Several years ago, at the height of Ron Santo’s Hall of Fame-related tantrum-throwing, I made the argument that Santo’s five Gold Gloves meant almost nothing due to their general irrelevance to true fielding ability and how more often than not they’re more reflective of a player’s offense than of his defense. Witness Eric Chavez over Joe Crede or, until this year, Derek Jeter over anyone else. It’s not that Gold Gloves are entirely meaningless, but they tend to reflect less on the caliber of a player than people think; chalk this up to human tendency to just believe in the significance of awards, I suppose.
But when you look at Gold Glove winners past, you tend to notice a pattern in the repeat winners; they’re not necessarily players anyone remembers as great. Mark Langston. Tony Fernandez. Even our old pal Grindy McGrinderstad took home three – three! – as an outfielder for the Angels. There are some fantastic players among those winners, absolutely, but on the whole they don’t scream “greatness!”
Which brings us to today’s announcement that our very own Mark Buehrle took home the hardware from the hill for his excellent glove work this season. Buehrle’s always been a good fielder, and we know this, and we all kind of knew that as long as Mike Mussina refused to quit and Kenny Rogers refused to die, he would never get any recognition for it. And lo, they relented, and Buehrle joined the ranks of the Langstons, Rogerses, and Mussinas of the world and all told, that seems about right.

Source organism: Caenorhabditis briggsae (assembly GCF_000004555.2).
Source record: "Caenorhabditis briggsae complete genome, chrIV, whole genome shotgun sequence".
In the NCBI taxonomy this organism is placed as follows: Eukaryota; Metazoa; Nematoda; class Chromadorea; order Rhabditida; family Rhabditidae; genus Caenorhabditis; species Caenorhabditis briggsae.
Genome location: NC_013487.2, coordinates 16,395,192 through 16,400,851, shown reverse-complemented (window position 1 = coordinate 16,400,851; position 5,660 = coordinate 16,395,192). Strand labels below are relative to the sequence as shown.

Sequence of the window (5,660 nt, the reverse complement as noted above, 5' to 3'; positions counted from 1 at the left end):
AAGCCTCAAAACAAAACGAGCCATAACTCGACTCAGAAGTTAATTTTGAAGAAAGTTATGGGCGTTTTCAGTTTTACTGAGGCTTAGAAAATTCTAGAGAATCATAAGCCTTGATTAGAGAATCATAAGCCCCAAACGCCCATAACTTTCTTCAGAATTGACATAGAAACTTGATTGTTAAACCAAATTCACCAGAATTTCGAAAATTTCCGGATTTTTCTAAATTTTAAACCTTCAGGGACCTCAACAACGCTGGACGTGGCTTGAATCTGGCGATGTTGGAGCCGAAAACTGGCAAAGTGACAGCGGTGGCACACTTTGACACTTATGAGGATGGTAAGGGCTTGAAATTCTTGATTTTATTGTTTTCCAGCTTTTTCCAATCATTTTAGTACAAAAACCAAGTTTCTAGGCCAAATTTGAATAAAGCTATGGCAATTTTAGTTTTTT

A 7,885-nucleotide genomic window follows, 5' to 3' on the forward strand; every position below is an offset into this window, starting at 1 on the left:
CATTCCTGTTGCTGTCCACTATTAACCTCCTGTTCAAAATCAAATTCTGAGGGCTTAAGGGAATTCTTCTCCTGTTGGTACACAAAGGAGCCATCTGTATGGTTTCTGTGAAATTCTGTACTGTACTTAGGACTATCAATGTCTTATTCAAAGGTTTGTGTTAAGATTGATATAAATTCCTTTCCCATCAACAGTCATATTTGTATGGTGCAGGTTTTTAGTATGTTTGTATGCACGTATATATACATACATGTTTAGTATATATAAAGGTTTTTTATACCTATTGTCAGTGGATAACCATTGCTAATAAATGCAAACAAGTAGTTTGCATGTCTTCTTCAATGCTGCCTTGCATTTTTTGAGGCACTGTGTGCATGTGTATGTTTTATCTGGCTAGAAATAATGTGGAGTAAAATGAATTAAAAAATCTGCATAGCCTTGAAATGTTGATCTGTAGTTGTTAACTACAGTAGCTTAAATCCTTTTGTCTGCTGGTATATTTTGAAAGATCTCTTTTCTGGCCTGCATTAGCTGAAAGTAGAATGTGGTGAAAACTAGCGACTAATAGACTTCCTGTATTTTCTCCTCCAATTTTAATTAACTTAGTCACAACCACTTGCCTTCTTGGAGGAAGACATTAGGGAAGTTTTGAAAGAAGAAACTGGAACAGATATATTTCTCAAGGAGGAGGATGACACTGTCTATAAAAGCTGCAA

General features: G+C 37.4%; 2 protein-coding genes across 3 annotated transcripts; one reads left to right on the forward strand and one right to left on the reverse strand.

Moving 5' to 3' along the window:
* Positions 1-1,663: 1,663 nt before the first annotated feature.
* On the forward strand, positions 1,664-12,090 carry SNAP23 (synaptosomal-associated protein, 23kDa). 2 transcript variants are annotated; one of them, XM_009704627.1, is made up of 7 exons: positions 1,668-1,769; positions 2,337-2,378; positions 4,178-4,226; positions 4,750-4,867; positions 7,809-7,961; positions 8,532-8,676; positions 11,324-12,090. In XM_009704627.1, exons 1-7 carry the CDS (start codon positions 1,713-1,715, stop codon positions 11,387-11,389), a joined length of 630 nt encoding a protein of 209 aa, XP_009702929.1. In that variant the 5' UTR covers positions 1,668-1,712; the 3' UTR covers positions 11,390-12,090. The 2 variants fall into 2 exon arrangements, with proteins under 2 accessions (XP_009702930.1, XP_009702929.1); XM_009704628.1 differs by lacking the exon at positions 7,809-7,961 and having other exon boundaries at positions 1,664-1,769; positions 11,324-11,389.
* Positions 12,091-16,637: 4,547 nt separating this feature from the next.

When you look at the names on those lists of winners, what do you see? Generally speaking, every player on that list can either be called “Legend” or “Local Cult Hero,” with very few in-betweens, and I think all signs point to Buehrle’s career ending up as the latter, somewhere on par with an Andy Pettite or a Jack Clark, players described by outsiders as pretty good and by daily witnesses as something special. Not like a well-kept secret, but like something the day-in, day-out fans have never seen before. No one in baseball will ever tell you Buehrle is one of the best pitchers around, but on the South Side of Chicago you could ask 100 people and 90 would tell you he’s the greatest to ever wear the capital X.
The real diagnosis obviously lies somewhere in between, but now we know the baseball powers-that-be agree: Mark Buehrle is at least pretty good. Not just regular good, either: we’re talking Mark Langston good here, people.